Published: 22 January 2020
Last edited: 22 January 2020
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Kitchen gardens are very important for improving the nutrition of Tajik families in rural areas as they contribute to food and nutrition security by providing a diversity of vegetables, herbs, and berries.

Thus, they are a central nutrition source for subsistence farmers.

Vegetable, herbs, and spices, berries and fruits are cultivated in small-scale kitchen gardens, often directly adjacent to houses. The diversified kitchen garden approach aims to improve the management system of kitchen gardens by diversifying cultivated crops, enhancing irrigation systems and improving techniques for better soil fertility management.


North and Central Asia
Scale of implementation
Biodiversity mainstreaming
Food security
Gender mainstreaming
Genetic diversity
Loss of Biodiversity
Lack of food security


Tajikistan | Zindakon, Madm, Pokhut, Jafr, Mazor


Promoting diversified kitchen gardens in the context of biodiversity and ecosystem services enhancement poses some challenges. Management of diversified kitchen gardens demand a sound knowledge of the requirements of different crops and makes having a cropping plan and rotation system essential, even though the size of a kitchen garden is normally relatively small. Intensifying production in a kitchen garden also requires pest and disease management and entails fertilization of crops, fruits, and vegetables through composting and green manure use.

Other challenges are represented by the lack of seed availability, the seeds of vegetables are not commonly reproduced, and the crops are not planted according to the seasonal calendar.    


The beneficiaries of the approach are farmers interested in diversifying their gardens with various tree and bush species as well as in growing associated crops and vegetables.

How do the building blocks interact?

The application of simple techniques such as composting and crop rotation improves the soil structure and reduces pests and diseases. Consequently, the quantity and quality of the harvest of vegetables and fruits are improved, from which seeds of better quality can be kept. These can be stored in community-based seed banks,  thus ensuring that the traditional, local varieties of vegetables, fruits and herbs, which are usually better adapted to local climate conditions, are conserved.


Kitchen gardens play a strong function on a social level allowing women to diversify the family diet and take on an important role both inside the family and in the neighbourhood. Diversified kitchen gardens further contribute to biodiversity conservation. Moreover, harvest and post-harvest management skills, including drying and storage, are specific skills passed through generations.

A positive economic advantage is generated by the products from kitchen gardens that can be sold fresh or processed, generating additional income.

Simple techniques such as crop rotation or composting can have beneficial impacts on the soil structure and nutrient cycles within the soil. Furthermore, diversified kitchen gardens attract pollinators and provide suitable habitats for bees and other pollinators.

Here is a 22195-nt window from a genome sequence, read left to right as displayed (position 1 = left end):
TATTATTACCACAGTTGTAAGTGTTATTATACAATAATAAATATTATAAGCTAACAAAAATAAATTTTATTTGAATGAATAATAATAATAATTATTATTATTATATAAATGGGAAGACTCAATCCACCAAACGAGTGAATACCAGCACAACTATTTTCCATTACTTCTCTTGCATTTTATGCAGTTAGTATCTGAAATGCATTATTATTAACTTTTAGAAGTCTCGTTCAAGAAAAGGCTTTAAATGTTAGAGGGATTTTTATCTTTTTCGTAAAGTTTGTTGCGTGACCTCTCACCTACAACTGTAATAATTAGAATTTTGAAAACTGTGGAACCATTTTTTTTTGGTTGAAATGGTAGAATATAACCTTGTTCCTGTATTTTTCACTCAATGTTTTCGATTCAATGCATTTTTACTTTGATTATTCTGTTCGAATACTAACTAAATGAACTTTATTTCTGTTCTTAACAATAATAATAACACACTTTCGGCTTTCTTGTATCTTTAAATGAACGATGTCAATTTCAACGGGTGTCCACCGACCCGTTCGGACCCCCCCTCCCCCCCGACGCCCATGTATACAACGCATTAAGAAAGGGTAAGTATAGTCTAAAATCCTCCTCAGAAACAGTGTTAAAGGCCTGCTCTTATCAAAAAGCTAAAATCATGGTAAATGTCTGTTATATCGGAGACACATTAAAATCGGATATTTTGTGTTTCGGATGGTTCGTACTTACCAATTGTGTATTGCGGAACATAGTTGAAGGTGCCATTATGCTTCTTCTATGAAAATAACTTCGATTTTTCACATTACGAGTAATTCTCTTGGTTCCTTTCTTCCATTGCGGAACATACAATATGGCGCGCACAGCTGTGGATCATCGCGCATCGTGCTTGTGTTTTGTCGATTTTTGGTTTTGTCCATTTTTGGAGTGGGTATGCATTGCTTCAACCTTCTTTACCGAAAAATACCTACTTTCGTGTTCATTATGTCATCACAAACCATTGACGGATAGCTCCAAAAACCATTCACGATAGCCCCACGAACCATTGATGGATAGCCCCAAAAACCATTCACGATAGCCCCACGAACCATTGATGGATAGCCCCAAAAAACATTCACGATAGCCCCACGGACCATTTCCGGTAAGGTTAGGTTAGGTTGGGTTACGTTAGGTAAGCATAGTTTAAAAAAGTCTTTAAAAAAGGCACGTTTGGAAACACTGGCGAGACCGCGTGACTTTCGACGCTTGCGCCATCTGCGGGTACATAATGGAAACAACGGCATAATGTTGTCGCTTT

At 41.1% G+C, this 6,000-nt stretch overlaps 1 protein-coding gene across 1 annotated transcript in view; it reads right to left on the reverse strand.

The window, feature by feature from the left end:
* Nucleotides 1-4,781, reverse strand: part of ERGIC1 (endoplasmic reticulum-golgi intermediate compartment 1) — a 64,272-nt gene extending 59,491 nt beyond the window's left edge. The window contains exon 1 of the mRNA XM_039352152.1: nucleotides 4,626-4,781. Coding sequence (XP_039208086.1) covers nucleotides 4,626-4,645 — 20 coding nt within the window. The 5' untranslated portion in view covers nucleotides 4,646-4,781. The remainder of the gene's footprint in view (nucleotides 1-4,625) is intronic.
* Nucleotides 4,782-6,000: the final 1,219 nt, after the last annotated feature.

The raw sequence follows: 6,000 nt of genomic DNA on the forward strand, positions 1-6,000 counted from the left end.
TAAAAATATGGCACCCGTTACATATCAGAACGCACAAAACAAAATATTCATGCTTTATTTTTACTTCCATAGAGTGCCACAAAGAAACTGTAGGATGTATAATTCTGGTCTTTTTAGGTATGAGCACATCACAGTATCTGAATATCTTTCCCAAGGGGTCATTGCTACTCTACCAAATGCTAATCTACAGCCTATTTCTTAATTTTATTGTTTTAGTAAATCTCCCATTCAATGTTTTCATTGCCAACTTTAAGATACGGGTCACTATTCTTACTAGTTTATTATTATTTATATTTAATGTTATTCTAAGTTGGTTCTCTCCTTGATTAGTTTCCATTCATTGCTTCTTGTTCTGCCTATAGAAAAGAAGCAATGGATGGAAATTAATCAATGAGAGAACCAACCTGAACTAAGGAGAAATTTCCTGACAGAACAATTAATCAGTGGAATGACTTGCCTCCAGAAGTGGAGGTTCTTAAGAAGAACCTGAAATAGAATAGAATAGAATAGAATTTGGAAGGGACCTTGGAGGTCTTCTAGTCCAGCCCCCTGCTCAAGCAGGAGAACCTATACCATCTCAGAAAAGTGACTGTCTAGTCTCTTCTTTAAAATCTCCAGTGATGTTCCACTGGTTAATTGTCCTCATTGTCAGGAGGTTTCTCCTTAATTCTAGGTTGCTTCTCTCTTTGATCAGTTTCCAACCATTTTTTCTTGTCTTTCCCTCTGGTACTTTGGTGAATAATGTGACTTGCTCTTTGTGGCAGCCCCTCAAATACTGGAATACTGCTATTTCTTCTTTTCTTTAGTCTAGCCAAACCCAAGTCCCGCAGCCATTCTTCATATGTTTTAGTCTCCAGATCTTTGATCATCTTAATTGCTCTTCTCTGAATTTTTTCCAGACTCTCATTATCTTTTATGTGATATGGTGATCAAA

A huge courtyard garden surrounds the house, where Hanona Latifova, 56 years old, lives in Jafr village in Rasht province, Northern Tajikistan. The mountain tops of the valley are already covered by the first snow of this year. Over the last weeks, the garden slowly emptied: the fruits from the trees have been picked, the vegetables have been harvested and the soil is being prepared for wintertime.

In a dry and aerated storage room especially build for that purpose Hanona keeps her impressive collection of seeds. She is a serene, confident woman, who explains about her experience in reproducing seeds: “I have been doing it since very long. Since the end of the Civil War, for about twenty years, I have been doing it more intensively. In my storage room, I have all kind of seeds.”

In spring this year, she decided to take part in the project “Enhancing biodiversity and ecosystem services in agrarian landscapes”, supported by BMU and Welthungerhilfe and implemented by its local partner organization. “For the first time, I heard about this project in March 2018. I wanted to learn something new, more about agriculture and what people do in agriculture. "The first results of the project are already tangible, as Hanona explains. “This project has a great impact on farmers. They learned about fertilizers and watering. They learned not to use pesticides, but instead to use a home-made mixture made from boiled walnut leaves and garlic and to spray it on the plants. And they learned about how to plant in the most beneficial order the different crops and vegetables. This time, we did not leave any weed on the fields until autumn and we achieved a very good harvest.”

Hanona continues the tradition of collecting seeds in her family by following the example of her mother and grandmother who did the same before her.

There have always been people who came and took seeds from Hanona, already before the project. But in the Farmer Field School organized by the project, she decided together with the farmers to exchange seeds to preserve local varieties which are more resistant and therefore achieve better harvests.

Contributed by

Deutsche Welthungerhilfe

Other contributors

Public Organization "IPD"
Public Organization "Rushnoi"